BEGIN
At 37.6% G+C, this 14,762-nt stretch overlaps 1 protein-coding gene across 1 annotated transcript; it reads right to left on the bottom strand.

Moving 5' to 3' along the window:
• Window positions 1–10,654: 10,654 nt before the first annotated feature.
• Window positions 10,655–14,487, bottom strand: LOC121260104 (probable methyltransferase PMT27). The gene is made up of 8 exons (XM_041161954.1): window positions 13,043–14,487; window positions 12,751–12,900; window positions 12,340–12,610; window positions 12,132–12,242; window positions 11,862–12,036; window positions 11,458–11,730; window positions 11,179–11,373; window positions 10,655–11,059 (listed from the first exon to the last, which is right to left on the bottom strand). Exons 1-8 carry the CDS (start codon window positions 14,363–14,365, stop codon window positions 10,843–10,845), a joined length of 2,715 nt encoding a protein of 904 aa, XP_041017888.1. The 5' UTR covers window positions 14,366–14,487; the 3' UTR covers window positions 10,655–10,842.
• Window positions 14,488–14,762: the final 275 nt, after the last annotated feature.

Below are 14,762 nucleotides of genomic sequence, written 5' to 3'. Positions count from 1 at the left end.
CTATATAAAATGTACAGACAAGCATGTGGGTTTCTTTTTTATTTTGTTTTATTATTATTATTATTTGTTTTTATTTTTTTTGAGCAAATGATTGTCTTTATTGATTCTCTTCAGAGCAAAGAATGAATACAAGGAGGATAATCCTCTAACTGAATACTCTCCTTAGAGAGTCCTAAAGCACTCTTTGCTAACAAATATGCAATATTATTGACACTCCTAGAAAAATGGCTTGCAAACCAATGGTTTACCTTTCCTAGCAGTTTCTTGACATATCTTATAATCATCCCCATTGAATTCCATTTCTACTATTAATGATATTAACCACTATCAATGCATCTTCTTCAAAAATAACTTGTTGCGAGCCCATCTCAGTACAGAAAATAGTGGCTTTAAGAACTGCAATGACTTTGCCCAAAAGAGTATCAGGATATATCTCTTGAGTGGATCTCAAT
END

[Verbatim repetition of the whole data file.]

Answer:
At 37.6% G+C, this 14,762-nt stretch overlaps 1 protein-coding gene across 1 annotated transcript; it reads right to left on the bottom strand.

Moving 5' to 3' along the window:
• Window positions 1–10,654: 10,654 nt before the first annotated feature.
• Window positions 10,655–14,487, bottom strand: LOC121260104 (probable methyltransferase PMT27). The gene is made up of 8 exons (XM_041161954.1): window positions 13,043–14,487; window positions 12,751–12,900; window positions 12,340–12,610; window positions 12,132–12,242; window positions 11,862–12,036; window positions 11,458–11,730; window positions 11,179–11,373; window positions 10,655–11,059 (listed from the first exon to the last, which is right to left on the bottom strand). Exons 1-8 carry the CDS (start codon window positions 14,363–14,365, stop codon window positions 10,843–10,845), a joined length of 2,715 nt encoding a protein of 904 aa, XP_041017888.1. The 5' UTR covers window positions 14,366–14,487; the 3' UTR covers window positions 10,655–10,842.
• Window positions 14,488–14,762: the final 275 nt, after the last annotated feature.

Below are 14,762 nucleotides of genomic sequence, written 5' to 3'. Positions count from 1 at the left end.
CTATATAAAATGTACAGACAAGCATGTGGGTTTCTTTTTTATTTTGTTTTATTATTATTATTATTTGTTTTTATTTTTTTTGAGCAAATGATTGTCTTTATTGATTCTCTTCAGAGCAAAGAATGAATACAAGGAGGATAATCCTCTAACTGAATACTCTCCTTAGAGAGTCCTAAAGCACTCTTTGCTAACAAATATGCAATATTATTGACACTCCTAGAAAAATGGCTTGCAAACCAATGGTTTACCTTTCCTAGCAGTTTCTTGACATATCTTATAATCATCCCCATTGAATTCCATTTCTACTATTAATGATATTAACCACTATCAATGCATCTTCTTCAAAAATAACTTGTTGCGAGCCCATCTCAGTACAGAAAATAGTGGCTTTAAGAACTGCAATGACTTTGCCCAAAAGAGTATCAGGATATATCTCTTGAGTGGATCTCAAT